should not be expected. One of these studies looked at the ef-
fect of a single dose, tested 2 hours after administration.27 e
other trial studied the effect of bacopa combined with Ginkgo
biloba (ginkgo) after 4 weeks of treatment.28
Safety and Potential Drug Interactions
Overall, bacopa appears to be both safe and well-tolerated.6
It has a very long history of use and its LD50 in rats is very high.
One study using the concentrated bacopa extract BacoMind
reported a fairly significant number of adverse gastrointestinal
effects.15 e researchers theorized that the side-effects may
have been caused by the cholinergic effect of bacopa and urged
caution when using the herb with cholinergic drugs often used
in dementia. In contrast, intestinal side-effects were much less
frequent and much milder in a phase I trial of BacoMind in
which participants took an escalating amount of BacoMind
(300–450 mg daily) over a 30-day period,16 and no detrimen-
tal effects were reported in another clinical study in which par-
ticipants also took a daily 300 mg dose of BacoMind.17
Animal models suggest that bacopa may decrease the tox-
icity of the drugs morphine and phenytoin. It appears to po-
tentiate the sedative effects of phenobarbital and chlorprom-
azine, suggesting that caution and forethought is warranted
when combining bacopa with these types of drugs to avoid
overmedication.6
Conclusion
Bacopa is generating a fair amount of excitement because
few herbs, and yet fewer drugs, show an ability to improve cog-
nition and memory. is herb and its constituents are being
investigated as potentially helpful for addressing the dementia
that occurs in Alzheimer’s disease, sometimes in epilepsy, and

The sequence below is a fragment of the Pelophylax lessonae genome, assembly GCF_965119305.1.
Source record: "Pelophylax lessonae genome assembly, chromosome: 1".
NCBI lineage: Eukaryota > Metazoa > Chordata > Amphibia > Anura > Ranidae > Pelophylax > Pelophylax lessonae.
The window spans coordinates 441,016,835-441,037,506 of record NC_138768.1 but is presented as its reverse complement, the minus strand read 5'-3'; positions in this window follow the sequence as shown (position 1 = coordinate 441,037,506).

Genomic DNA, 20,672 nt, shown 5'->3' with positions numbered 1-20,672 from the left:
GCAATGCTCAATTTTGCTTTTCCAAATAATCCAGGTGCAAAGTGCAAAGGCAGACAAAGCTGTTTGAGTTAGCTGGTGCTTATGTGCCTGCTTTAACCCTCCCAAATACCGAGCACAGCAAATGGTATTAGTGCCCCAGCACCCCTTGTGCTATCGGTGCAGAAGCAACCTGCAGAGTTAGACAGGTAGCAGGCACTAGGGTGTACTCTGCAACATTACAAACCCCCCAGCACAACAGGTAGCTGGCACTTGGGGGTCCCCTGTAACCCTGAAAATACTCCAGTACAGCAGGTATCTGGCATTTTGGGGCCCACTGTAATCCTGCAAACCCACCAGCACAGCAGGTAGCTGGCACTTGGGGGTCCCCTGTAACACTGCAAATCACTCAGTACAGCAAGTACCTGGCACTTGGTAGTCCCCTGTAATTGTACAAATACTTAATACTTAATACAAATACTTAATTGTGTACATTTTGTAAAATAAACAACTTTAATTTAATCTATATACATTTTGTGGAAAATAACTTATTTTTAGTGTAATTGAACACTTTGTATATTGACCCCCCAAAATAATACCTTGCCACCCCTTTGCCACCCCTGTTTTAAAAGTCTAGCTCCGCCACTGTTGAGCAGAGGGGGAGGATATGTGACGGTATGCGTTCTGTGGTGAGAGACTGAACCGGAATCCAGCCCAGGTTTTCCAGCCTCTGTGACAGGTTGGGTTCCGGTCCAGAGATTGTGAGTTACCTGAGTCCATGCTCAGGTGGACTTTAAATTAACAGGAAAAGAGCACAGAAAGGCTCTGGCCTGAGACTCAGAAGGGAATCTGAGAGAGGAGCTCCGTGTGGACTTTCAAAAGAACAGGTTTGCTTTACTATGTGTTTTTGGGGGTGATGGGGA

in various other disorders.
It is unrealistic to expect this herb to be curative for a dis-
ease such as Alzheimer’s. However, bacopa has a real role to
play as part of any treatment for patients in which anxiety, de-
pression, or mental function are issues. Ayurvedic colleagues
typically use bacopa as a mental/nervous restorative to calm
and balance the mind. Ayurvedic clinical applications range
from treating insomnia and attention-deficit hyperactivity
disorder to depression and dementia. Bacopa is also used to
ameliorate the mental/emotional aspects of hypothyroid-
ism. We should use it similarly in our practices. In summary,
bacopa combines attributes of an adaptogen, a multifaceted
nervine, and a cognitive enhancer that is greatly needed in
our botanical apothecary. n
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Bacopa is generating a fair amount
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yet fewer drugs, show an ability to
improve cognition and memory.
Personal communication with Todd Caldecott, AHG; see also www.
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Kathy Abascal, BS, JD, RH (AHG), is executive director of the Botanical
Medicine Academy in Vashon, Washington. Eric Yarnell, ND, is chief medi-
cal officer of Northwest Naturopathic Urology, in Seattle, Washington, and is
a faculty member at Bastyr University in Kenmore, Washington.
To order reprints of this article, e-mail Karen Ballen at: Kballen@liebertpub.com
or call (914) 740-2100.
17.1ACT_pages.indd 25 2/16/11 2:29:16 PM